Anglicans agree to trim costs
THE AFTERMATH of drought and the global financial crisis has led to a proposed rationalisation of church institutions and management across the three Anglican dioceses of Canberra and Goulburn, Bathurst and Riverina.
The proposal was supported yesterday after a day-long debate by the synod of Canberra and Goulburn, meeting in Goulburn. Synods of Bathurst and Riverina are still to meet, but as they are the major beneficiaries of the proposed changes, there seems little likelihood they will oppose them.
The changes would include: rationalising administration, corporate services and property management; further integration of Anglicare across the three dioceses; integration of the three Anglican Development Funds, and integration of the diocesan schools under a single schools commission.
Bishop of Bathurst, Richard Hurford, said there would be no need for any change if people simply wanted to continue to go to church on Sundays. But the Church wanted to continue to provide aged care, schools and conference centres.
He said the global financial crisis, the state of the rural economy and 10 years of drought had been really debilitating for people who would have normally volunteered their time or provided financial support.
''Institutions such as ours have limited resources,'' Bishop Hurford said.
Without volunteers, his diocese was having to pay specialists to do work once done by volunteers.
Further, proposals by the Australian Prudential Regulator would mean dioceses such as Bathurst and Riverina would no longer be able to operate their development funds. Hence he had approached the Bishop of Canberra and Goulburn, Stuart Robinson, with the suggestion of combining major church institutions.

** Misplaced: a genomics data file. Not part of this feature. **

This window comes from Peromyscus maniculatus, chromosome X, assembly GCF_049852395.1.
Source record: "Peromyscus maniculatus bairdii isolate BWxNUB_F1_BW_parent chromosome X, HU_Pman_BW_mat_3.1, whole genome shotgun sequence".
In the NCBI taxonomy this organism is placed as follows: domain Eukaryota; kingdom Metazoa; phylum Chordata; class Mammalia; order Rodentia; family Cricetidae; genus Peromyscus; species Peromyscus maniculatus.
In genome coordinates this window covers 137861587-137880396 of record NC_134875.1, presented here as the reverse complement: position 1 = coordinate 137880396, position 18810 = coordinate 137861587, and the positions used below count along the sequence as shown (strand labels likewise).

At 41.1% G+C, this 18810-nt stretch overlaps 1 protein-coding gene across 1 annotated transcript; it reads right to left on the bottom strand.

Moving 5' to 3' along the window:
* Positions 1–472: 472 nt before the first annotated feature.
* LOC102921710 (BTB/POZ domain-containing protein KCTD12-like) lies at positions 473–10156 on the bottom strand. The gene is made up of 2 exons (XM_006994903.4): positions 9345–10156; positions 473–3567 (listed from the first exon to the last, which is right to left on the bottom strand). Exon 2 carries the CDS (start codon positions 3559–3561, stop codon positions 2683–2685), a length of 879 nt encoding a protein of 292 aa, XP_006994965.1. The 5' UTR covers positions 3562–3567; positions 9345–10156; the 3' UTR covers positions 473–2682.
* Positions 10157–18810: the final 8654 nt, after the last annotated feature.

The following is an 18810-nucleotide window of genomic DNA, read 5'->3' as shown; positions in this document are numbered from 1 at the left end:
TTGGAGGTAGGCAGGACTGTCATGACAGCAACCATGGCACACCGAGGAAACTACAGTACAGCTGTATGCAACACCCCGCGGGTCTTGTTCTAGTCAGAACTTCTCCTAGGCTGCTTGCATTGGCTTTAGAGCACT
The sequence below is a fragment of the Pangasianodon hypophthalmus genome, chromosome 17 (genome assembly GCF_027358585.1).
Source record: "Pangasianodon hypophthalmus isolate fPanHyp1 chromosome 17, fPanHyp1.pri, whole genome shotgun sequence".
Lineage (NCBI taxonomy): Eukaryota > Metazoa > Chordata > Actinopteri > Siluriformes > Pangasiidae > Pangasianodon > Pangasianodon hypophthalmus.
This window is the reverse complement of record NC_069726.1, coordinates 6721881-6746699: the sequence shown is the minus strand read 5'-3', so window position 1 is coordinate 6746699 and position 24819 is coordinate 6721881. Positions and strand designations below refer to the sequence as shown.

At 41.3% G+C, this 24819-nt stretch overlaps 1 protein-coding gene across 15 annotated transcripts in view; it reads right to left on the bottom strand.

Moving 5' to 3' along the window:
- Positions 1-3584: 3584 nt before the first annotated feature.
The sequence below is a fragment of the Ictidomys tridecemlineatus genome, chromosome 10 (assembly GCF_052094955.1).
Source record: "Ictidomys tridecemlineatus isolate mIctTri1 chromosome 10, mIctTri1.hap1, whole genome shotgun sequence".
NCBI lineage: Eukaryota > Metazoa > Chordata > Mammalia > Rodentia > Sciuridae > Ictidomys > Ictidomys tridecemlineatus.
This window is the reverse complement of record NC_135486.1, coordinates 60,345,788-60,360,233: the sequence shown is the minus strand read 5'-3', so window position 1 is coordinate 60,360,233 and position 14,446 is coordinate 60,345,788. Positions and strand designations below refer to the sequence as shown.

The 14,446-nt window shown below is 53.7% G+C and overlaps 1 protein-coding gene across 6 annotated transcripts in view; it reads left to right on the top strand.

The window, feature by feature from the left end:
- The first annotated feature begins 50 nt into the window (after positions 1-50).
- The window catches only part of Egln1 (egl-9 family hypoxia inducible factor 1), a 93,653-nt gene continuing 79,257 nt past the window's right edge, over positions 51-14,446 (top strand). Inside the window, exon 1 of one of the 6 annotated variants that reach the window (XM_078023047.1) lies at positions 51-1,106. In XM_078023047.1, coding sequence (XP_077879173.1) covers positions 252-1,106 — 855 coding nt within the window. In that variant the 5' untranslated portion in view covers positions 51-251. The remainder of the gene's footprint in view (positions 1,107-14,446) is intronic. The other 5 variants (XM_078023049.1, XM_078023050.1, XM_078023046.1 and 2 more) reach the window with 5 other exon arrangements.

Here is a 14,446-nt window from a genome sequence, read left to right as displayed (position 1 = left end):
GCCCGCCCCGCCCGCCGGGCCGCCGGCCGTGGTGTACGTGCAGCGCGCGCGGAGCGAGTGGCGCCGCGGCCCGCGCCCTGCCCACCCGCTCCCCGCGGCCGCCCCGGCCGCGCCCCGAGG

The proposed changes would see each diocese retain their sovereign integrity.
''We are trying not to take away the identity of the three diocese,'' Bishop Hurford said. ''That would bring down opprobrium on us.''
Economy of scale under the proposed consolidations would make a huge difference, even with interest rates.
In a letter to his diocese to be distributed today, Bishop Hurford says, ''For a number of years there has been an awareness that the accumulating debt burden at the schools was becoming unsustainable. I profoundly regret that this matter has not been addressed adequately in the past few years and we must now face some very tough decisions.
''This matter requires urgent action. If we, as the diocese, do not implement a realistic recovery plan this year we will significantly undermine our ability to be part of God's mission.''
The Bathurst diocese had a profitability issue but not a solvency problem.
The diocese had a significant level of assets in excess of its liabilities.